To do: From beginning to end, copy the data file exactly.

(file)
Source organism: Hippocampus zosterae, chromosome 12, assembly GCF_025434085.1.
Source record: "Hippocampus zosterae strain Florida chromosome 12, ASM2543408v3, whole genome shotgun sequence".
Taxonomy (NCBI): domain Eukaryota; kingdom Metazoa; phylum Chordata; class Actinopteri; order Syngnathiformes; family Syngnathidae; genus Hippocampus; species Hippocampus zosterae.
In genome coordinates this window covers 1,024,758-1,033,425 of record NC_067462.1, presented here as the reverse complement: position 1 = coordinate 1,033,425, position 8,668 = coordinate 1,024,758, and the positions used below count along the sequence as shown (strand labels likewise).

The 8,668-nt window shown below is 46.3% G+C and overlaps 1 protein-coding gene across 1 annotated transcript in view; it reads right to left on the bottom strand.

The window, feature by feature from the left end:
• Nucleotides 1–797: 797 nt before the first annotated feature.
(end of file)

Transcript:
Source organism: Hippocampus zosterae, chromosome 12, assembly GCF_025434085.1.
Source record: "Hippocampus zosterae strain Florida chromosome 12, ASM2543408v3, whole genome shotgun sequence".
Taxonomy (NCBI): domain Eukaryota; kingdom Metazoa; phylum Chordata; class Actinopteri; order Syngnathiformes; family Syngnathidae; genus Hippocampus; species Hippocampus zosterae.
In genome coordinates this window covers 1,024,758-1,033,425 of record NC_067462.1, presented here as the reverse complement: position 1 = coordinate 1,033,425, position 8,668 = coordinate 1,024,758, and the positions used below count along the sequence as shown (strand labels likewise).

The 8,668-nt window shown below is 46.3% G+C and overlaps 1 protein-coding gene across 1 annotated transcript in view; it reads right to left on the bottom strand.

The window, feature by feature from the left end:
• Nucleotides 1–797: 797 nt before the first annotated feature.